Saturday, July 30, 2011

Mom's Olive Oil Orange Bundt-Leave Your Link

This recipe belonged to a neighbor of Renato's mother-Annette, a lovely French woman from Marseilles, France.  But Renato's mother baked it so ofter it became Mom's Olive Oil Orange Bundt !

Ingredients3 cups all purpose flour
1 tablespoon baking powder
1/2 teaspoon salt
4 large eggs, separated
2 cups granulated sugar
1 cup plain yogurt
3/4 cup good quality extra virgin olive oil
freshly grated zest of 2 oranges
1 teaspoon vanilla paste or 1 1/2 teaspoons of pure vanilla extract
1/4 cup confectioners' sugar, sifted for dusting


Preheat the oven to 350 degrees F. Generously spray the inside of a 10 inch Bundt pan with nonstick cooking spray; alternatively, butter it well, dust it with four and knock out the excess flour.

In a large bowl, whisk together the flour, baking powder, and salt. Set aside.

In the bowl of a standing mixer fitted with the paddle attachment, beat the egg yolks until they are pale and light; slowly pour in the sugar until it is completely incorporated. Add the yogurt and olive oil and mix until thoroughly combined. Add the orange zest and vanilla, and mix until just incorporated.

Add the flour mixture to the wet ingredients in two parts, beating after each addition or until just combined (this will take about 10 seconds). Scrape down the bowl and beat again for 5 seconds.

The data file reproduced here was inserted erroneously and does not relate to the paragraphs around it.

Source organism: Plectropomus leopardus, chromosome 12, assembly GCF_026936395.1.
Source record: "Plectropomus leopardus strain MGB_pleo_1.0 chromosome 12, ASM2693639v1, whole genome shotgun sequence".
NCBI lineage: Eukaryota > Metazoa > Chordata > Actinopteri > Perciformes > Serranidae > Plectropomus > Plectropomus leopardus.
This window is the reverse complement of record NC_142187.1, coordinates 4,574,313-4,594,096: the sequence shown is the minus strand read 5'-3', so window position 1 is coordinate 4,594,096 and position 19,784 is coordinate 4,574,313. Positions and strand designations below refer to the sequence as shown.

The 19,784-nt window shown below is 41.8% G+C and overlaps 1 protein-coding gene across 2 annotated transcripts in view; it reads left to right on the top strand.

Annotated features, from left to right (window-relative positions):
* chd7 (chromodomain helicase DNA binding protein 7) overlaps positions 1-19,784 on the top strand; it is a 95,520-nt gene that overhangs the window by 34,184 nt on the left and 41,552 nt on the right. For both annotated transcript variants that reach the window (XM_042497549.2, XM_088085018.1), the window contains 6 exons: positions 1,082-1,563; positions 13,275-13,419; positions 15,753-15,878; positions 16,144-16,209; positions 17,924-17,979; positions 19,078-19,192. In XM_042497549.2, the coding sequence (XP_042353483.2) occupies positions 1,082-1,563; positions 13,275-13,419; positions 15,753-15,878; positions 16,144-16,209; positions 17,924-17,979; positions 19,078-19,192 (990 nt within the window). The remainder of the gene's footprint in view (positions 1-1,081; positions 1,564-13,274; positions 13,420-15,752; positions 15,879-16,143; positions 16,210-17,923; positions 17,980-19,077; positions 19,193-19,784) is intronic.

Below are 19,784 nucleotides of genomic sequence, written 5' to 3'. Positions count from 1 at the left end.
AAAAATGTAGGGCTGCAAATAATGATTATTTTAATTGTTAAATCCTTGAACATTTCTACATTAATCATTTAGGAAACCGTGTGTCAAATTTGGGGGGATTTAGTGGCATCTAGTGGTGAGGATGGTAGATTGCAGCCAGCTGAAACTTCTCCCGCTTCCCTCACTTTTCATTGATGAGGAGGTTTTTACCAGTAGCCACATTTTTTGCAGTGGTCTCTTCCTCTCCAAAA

In another large bowl, beat the egg whites until stiff peaks form. Scoop 1 cup of the egg whites into the batter. use a rubber spatula to gently fold them in. After about 30 seconds of folding, add the remaining egg whites and gently fold until they are almost completely combined. Do not rush the folding process.

Pour the batter into the prepared pan and bake for 40 - 50 minutes, rotating the pan halfway through the baking time, or until a small sharp knife inserted into the cake comes out clean. Transfer the pan to a wire rack to cool completely. Gently loosen the sides of the cake from the pan (I sometimes use and offset spatula for this) and turn it onto the rack. Just before serving, dust the cake with the confectioner's sugar. The cake can be stored at room temperature, covered tightly for about 3 days

When making this cake, try to use a really good fruity olive oil-something like Paesano extra-virgin olive oil, to bring out the citrusy tones in the cake. The simple dusting of sugar is all this cakes needs instead of a glaze.